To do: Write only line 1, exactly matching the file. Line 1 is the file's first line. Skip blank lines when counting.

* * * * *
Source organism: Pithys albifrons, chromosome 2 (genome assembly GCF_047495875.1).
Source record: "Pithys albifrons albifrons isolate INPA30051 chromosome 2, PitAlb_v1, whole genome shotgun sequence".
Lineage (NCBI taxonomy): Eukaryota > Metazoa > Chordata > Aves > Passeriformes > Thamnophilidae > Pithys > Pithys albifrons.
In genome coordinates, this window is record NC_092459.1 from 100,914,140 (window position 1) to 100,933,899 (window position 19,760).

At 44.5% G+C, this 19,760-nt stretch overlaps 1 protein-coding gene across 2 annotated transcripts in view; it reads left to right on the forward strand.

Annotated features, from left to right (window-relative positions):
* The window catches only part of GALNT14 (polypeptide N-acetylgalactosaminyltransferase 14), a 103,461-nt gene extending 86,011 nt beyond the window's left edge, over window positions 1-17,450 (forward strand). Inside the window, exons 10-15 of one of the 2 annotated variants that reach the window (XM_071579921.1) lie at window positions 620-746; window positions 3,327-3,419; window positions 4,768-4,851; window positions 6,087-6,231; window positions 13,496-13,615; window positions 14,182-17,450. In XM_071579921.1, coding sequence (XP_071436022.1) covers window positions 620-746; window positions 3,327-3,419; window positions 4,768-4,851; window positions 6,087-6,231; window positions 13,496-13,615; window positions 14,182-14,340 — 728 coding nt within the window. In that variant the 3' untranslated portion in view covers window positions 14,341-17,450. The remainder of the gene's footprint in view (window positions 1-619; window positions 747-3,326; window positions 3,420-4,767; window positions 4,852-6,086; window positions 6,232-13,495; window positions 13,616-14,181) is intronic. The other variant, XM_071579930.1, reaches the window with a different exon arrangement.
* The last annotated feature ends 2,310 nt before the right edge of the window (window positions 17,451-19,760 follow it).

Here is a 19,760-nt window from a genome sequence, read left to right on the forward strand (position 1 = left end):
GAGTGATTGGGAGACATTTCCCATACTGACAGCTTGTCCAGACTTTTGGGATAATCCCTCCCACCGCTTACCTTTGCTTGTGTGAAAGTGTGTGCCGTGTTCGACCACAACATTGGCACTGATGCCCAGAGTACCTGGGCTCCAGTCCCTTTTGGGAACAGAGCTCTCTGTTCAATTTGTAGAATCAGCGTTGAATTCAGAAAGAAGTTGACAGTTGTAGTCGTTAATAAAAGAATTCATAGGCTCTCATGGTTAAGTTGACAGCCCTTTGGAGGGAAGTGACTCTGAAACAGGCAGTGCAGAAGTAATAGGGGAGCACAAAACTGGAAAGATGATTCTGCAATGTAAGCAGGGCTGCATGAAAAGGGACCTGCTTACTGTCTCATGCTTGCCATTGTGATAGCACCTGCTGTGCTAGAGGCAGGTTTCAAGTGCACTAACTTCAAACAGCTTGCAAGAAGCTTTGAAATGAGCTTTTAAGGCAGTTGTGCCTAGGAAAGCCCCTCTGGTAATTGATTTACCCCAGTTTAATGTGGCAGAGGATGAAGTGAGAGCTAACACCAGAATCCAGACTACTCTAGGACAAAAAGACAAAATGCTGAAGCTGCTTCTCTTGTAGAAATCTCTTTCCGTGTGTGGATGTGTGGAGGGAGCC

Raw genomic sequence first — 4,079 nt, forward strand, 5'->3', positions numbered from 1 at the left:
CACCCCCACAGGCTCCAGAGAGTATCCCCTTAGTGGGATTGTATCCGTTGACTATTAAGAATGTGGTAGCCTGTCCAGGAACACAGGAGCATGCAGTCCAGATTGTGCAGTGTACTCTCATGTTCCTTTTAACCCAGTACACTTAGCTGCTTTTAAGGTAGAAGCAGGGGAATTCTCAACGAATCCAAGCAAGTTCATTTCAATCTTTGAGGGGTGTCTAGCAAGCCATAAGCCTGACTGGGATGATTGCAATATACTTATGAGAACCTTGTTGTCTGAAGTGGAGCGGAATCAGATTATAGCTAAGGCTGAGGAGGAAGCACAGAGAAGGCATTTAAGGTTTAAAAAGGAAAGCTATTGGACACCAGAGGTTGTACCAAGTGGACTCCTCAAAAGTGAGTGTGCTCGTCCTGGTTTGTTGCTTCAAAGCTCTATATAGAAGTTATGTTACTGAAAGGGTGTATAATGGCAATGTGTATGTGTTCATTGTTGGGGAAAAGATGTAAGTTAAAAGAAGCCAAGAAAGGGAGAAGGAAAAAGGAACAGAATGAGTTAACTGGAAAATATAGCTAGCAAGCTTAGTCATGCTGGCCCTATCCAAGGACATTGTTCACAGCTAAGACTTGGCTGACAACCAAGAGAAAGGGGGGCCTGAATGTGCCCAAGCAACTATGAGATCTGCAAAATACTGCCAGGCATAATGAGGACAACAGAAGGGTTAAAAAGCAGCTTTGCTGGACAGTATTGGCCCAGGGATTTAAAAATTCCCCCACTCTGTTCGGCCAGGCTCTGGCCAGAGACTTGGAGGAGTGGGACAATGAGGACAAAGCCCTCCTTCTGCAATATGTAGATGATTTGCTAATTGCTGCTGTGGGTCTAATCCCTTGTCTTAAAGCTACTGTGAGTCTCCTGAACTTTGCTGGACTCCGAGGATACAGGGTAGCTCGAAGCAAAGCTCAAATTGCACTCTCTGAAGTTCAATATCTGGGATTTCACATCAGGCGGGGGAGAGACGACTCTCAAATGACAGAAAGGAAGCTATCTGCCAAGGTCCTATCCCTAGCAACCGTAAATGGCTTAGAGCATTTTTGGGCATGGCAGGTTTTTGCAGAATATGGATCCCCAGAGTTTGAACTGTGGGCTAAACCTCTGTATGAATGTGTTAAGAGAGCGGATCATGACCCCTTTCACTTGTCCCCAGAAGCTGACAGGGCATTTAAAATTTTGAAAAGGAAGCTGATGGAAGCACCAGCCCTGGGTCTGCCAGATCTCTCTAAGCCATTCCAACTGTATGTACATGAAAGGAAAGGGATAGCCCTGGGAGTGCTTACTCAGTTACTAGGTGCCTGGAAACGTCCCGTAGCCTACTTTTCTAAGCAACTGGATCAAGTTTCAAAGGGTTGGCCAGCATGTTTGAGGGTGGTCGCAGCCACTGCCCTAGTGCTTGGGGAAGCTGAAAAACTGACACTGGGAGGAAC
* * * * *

Source organism: Pithys albifrons, chromosome 2 (genome assembly GCF_047495875.1).